The Barefoot Hippy is where we share the recipes from Hippy Soap Co's products & more, so you can create your own

Cold desserts

Pavlova (no fail)

The art of a perfect pav, it is not that hard. I will share my wisdom so you too can create a perfect pav, full of marshmallow and light crust. Heaven as it touches your taste buds.

Beat your pav in the smallest mixer bowl, or a narrow tallish bowl so that the beaters are covered in the mixture, beating the life out of it on the highest speed. After beating for 10 minutes, before adding the cornflour mix, if there are no sugar grains when you do a taste test then you have it licked (yummily).

4 egg whites (straight out of the fridge)
1 1/4 c caster sugar
1 tsp vinegar
1 tsp vanilla essence
1 tbsp cornflour

Topping:
Sweetened whipped cream
Fresh fruit: Strawberries, raspberries, kiwifruit, mandarins, or bananas.

Preheat oven to 180°C.
Beat egg whites till stiff.
Gradually add caster sugar while beating. Beat on high speed for ten minutes.
Then while beating add the vanilla essence, vinegar, then cornflour.
Beat on high speed for four minutes.
Line an oven tray with baking paper and draw a 20cm-diameter circle on the paper (or use a side plate).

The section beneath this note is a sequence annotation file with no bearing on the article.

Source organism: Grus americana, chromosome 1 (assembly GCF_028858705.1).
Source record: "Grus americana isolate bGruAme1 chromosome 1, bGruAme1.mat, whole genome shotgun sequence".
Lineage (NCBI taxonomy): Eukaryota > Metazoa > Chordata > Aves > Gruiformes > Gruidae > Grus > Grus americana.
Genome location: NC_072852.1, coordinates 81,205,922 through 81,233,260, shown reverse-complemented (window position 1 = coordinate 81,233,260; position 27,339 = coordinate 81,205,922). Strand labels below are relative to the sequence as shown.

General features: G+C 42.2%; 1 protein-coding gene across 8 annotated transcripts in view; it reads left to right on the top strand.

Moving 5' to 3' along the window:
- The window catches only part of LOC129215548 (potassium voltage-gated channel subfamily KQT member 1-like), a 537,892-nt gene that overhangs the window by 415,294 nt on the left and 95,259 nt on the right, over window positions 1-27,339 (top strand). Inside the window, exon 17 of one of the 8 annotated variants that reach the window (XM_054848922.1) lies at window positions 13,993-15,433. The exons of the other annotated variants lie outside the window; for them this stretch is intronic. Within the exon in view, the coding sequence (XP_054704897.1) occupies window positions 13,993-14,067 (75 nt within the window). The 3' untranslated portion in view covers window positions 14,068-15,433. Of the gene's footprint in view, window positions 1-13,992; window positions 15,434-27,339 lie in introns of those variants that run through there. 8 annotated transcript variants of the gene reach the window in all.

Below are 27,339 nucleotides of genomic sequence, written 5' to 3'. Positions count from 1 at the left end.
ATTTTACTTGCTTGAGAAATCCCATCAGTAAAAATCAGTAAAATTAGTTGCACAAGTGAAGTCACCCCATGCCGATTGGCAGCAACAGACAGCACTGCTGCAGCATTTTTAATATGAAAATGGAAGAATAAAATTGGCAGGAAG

Place mixture on, spreading mixture to a 18 centimetre circle.
Turn oven down to 100°C. Pace tray in oven.
Bake for one hour. Turn oven off and leave pavlova in oven to cool, or leave in overnight. Cover with whipped cream and fruit.

Pavlova tips
– The pavlova mixture is ready when the merangue is thick and looks glossy.
– If your oven runs hot, reduce recommended cooking temperature by 10 degrees Celsius.
– Pavlova does not freeze. They can be stored in an airtight container but are best served on the day of making, particularly in humid areas.

For fillings – place lemon curd between the pav and cream, or this absolutely delicious Lemon filling for pavlova, ultra yum which also makes use of the egg yolks; and custard also is good.

The history of the pavlova is one of New Zealand’s intriguing, but a Meringue Cake appeared in the 1926 edition cookbook ‘Futter’s Home Cookery for New Zealand’, and in that same year the famous Russian ballerina Anna Pavlova visited New Zealand. A chef made this dessert using this merigue cake in honour of Anna Pavlova (as a tribute to the light and graceful dancer), it is said due to this the Pavlova in New Zealand was born. (Strangely, yet perhaps typically, the Australians claim they created the Pavlova in 1935).